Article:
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Sunday, 24 July 2011

Mr Popper's Penguins: Review

What is it with screen comics that they can't maintain their careers? For example, Steve Martin; Robin Williams; Eddie Murphy (a man who has heavily fallen from grace) and now Jim Carrey. In the past, Carrey made comedies that were actually funny, like Dumb and Dumber, Liar Liar (although the ending was awful) and Bruce Almighty. He also made some superb serious films like Truman Show and Eternal Sunshine. Now he is reduced to playing second fiddle to a bunch of CGI penguins. It can't get any lower, can it?

Thomas Popper is an egotistical property buyer who is separated from his wife and has communication problems with his children, particularly his teenage daughter. His father, an adventurer who was never at home, sends him a parcel before he dies. Inside this parcel is a penguin, who causes all kinds of problems for Popper. Then the problem is made worst when another parcel arrives containing five more penguins, all with their own personalities. Can Popper look after them in his rich apartment? With a New York zoo keeper after the creatures, Popper fighting for his job if he can persuade an old owner of a cafe to sell up and desperately trying to win back his family, the animals could be a help, more of a hindrance.

Firstly, the title. Mr Popper's Penguins sounds like a codename for a new kind of drug. Maybe it's the only way to get the kids into the cinema to see it because, quite frankly, you'd need heavy medication to get through it. It suffers from one big is not funny.

This is a family film, granted. However, family films are usually funnier than out and out comedies (see Pixar/Dreamworks animations for examples). This is like a carbon copy of every-cute-animal-enters-a-human's-life movie that there have ever been. The penguins destroy the nice apartment. They win the heart of the grumpy owner. Everything is lovely and wonderful and isn't life great with animals involved. The answer here is, no!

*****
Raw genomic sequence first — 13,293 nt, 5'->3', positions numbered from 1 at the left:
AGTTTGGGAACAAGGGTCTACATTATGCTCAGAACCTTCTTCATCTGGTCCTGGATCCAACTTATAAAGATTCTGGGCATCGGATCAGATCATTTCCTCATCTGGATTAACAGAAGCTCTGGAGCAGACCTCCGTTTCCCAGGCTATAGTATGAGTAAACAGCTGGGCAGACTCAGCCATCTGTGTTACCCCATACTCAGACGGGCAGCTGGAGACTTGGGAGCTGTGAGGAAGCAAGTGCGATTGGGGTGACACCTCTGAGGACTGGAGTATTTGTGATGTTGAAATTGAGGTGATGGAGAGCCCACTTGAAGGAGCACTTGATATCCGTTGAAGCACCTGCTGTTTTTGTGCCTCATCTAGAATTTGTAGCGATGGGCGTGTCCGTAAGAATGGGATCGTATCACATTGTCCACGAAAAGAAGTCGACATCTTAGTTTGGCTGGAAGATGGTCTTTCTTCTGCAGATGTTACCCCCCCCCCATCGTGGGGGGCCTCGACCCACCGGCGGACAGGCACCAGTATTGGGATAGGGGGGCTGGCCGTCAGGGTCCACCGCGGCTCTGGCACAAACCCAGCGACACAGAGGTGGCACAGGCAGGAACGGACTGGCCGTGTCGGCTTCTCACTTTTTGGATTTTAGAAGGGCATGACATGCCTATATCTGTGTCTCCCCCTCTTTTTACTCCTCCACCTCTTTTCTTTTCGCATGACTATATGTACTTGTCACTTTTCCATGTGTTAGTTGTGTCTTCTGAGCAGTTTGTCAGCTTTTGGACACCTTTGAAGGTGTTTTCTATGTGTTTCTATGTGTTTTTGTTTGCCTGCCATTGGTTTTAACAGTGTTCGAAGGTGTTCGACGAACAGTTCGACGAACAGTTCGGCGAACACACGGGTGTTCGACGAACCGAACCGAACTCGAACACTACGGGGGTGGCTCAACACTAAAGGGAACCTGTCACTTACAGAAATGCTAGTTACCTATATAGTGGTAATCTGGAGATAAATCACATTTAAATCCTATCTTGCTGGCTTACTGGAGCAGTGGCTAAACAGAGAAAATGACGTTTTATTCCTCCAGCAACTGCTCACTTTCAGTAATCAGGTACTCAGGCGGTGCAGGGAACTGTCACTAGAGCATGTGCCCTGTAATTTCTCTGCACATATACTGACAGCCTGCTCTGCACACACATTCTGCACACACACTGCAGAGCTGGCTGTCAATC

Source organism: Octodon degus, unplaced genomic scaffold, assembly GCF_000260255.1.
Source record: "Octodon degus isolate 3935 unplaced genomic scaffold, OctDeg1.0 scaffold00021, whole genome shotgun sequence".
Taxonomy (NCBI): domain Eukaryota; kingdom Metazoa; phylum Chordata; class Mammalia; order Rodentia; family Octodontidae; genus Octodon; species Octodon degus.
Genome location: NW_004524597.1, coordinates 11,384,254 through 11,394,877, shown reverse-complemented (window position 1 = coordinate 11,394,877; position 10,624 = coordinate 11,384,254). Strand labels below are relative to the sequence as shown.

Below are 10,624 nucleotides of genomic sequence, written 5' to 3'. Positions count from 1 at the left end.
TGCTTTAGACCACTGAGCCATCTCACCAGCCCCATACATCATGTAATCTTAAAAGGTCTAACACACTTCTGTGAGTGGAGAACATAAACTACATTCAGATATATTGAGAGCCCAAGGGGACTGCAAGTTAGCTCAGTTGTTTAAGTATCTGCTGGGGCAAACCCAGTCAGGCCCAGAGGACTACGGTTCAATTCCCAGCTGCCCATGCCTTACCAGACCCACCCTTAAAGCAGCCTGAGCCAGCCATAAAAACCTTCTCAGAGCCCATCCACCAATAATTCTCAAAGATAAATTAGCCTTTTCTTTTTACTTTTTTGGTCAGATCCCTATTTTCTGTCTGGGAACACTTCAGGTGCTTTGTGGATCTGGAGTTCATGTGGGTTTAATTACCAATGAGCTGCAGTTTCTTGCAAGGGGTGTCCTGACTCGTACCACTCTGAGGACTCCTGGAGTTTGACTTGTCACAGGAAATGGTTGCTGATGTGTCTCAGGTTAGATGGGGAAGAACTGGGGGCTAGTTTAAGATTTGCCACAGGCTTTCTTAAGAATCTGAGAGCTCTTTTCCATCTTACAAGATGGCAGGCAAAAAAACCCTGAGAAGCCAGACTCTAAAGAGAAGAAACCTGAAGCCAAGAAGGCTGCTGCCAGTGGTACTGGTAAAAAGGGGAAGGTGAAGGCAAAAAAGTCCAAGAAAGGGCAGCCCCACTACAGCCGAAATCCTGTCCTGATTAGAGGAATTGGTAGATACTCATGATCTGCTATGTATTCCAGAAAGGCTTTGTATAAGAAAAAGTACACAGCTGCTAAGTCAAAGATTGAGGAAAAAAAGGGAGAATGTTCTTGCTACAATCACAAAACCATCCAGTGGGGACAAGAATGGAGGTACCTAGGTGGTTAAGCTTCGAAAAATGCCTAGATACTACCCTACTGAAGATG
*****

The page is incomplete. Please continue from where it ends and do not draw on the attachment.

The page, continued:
Carrey is a great physical. Whether you like him or not, he has to be admired for his ability to be funny throughout his whole body. That body is looking very old and tired and so the energy we saw in The Mask has well and truly left the building. Every so often we see flashes of his trademark zany humour but is missing from most of the film and this is the type of thing Eddie Murphy would turn up in. If you have Carrey in a movie, use him to his full ability. Don't let him just stand there while something cute takes all the glory.

The penguins do have personality and the kids will adore them but the plot is so contrived and some times over-complicated, you find yourself wondering if the kids are really listening.

Then we have the family members. The two children in Popper's life are not as annoying as some but you just know where this is all heading and so you set the sick bucket on your lap ready for the inevitable. (And yes, it does come).

If you are looking for a comedy where the highlight is a penguin pooing, then this is definitely for you. If you want to see an otherwise comic talent being reduced to a shadow of his former self, then this is for you. If you want a film to laugh all the way through, then go look for it somewhere else because quite frankly, this is even worst than The Hangover Part II and I never thought I would hear myself say those words. Awful. Awful. Awful.

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